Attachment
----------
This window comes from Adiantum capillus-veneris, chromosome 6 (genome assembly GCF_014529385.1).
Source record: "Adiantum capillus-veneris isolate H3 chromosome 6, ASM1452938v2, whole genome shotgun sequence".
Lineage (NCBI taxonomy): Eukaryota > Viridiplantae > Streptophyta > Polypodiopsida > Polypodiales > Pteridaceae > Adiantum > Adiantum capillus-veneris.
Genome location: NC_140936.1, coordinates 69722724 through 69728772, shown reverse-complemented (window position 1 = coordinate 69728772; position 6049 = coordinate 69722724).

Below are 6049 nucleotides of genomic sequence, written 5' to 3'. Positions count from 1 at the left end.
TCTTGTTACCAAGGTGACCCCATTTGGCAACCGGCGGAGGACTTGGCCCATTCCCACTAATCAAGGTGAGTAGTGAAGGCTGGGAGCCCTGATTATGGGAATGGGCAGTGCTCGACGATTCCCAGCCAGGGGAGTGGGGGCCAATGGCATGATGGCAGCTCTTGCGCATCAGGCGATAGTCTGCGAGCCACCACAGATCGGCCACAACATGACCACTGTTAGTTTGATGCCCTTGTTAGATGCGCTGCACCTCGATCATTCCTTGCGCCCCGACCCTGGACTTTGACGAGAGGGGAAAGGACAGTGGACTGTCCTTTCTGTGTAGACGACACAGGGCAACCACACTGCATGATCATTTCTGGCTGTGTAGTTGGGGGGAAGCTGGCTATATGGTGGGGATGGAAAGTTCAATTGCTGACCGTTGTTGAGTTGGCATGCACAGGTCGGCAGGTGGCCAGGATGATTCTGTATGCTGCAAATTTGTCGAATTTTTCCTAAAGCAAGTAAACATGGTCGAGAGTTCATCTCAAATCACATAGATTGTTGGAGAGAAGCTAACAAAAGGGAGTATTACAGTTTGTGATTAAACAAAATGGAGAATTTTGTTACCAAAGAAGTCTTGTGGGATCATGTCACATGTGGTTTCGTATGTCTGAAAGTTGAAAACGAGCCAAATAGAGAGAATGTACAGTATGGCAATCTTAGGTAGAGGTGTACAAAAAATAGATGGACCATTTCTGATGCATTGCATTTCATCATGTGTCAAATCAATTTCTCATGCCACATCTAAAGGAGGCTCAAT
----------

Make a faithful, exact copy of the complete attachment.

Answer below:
This window comes from Adiantum capillus-veneris, chromosome 6 (genome assembly GCF_014529385.1).
Source record: "Adiantum capillus-veneris isolate H3 chromosome 6, ASM1452938v2, whole genome shotgun sequence".
Lineage (NCBI taxonomy): Eukaryota > Viridiplantae > Streptophyta > Polypodiopsida > Polypodiales > Pteridaceae > Adiantum > Adiantum capillus-veneris.
Genome location: NC_140936.1, coordinates 69722724 through 69728772, shown reverse-complemented (window position 1 = coordinate 69728772; position 6049 = coordinate 69722724).

Below are 6049 nucleotides of genomic sequence, written 5' to 3'. Positions count from 1 at the left end.
TCTTGTTACCAAGGTGACCCCATTTGGCAACCGGCGGAGGACTTGGCCCATTCCCACTAATCAAGGTGAGTAGTGAAGGCTGGGAGCCCTGATTATGGGAATGGGCAGTGCTCGACGATTCCCAGCCAGGGGAGTGGGGGCCAATGGCATGATGGCAGCTCTTGCGCATCAGGCGATAGTCTGCGAGCCACCACAGATCGGCCACAACATGACCACTGTTAGTTTGATGCCCTTGTTAGATGCGCTGCACCTCGATCATTCCTTGCGCCCCGACCCTGGACTTTGACGAGAGGGGAAAGGACAGTGGACTGTCCTTTCTGTGTAGACGACACAGGGCAACCACACTGCATGATCATTTCTGGCTGTGTAGTTGGGGGGAAGCTGGCTATATGGTGGGGATGGAAAGTTCAATTGCTGACCGTTGTTGAGTTGGCATGCACAGGTCGGCAGGTGGCCAGGATGATTCTGTATGCTGCAAATTTGTCGAATTTTTCCTAAAGCAAGTAAACATGGTCGAGAGTTCATCTCAAATCACATAGATTGTTGGAGAGAAGCTAACAAAAGGGAGTATTACAGTTTGTGATTAAACAAAATGGAGAATTTTGTTACCAAAGAAGTCTTGTGGGATCATGTCACATGTGGTTTCGTATGTCTGAAAGTTGAAAACGAGCCAAATAGAGAGAATGTACAGTATGGCAATCTTAGGTAGAGGTGTACAAAAAATAGATGGACCATTTCTGATGCATTGCATTTCATCATGTGTCAAATCAATTTCTCATGCCACATCTAAAGGAGGCTCAAT